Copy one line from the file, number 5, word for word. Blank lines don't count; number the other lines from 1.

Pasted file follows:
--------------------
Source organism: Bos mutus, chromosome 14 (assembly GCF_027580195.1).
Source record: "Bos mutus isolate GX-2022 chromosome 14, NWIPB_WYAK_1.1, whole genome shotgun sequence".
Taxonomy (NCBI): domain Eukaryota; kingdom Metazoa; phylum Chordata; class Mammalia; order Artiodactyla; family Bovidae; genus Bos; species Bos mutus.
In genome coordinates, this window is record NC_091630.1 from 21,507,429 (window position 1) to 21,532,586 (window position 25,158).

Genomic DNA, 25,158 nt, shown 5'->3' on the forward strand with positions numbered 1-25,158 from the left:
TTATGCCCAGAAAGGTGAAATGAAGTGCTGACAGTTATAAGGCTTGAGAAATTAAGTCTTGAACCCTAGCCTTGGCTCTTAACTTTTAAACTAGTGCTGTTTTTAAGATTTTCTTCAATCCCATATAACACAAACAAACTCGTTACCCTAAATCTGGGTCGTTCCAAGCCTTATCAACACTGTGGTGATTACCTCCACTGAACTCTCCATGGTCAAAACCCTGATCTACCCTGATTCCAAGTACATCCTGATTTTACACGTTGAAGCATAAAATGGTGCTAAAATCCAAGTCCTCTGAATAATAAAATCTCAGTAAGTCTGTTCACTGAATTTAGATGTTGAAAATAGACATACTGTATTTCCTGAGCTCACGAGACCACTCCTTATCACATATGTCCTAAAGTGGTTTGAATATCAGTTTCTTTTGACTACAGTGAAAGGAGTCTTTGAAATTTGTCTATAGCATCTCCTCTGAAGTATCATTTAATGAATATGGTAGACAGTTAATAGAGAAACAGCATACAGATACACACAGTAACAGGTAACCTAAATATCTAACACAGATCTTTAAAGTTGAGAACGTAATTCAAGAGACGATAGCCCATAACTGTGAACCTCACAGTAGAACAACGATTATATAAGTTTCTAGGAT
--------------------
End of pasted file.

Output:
Genomic DNA, 25,158 nt, shown 5'->3' on the forward strand with positions numbered 1-25,158 from the left: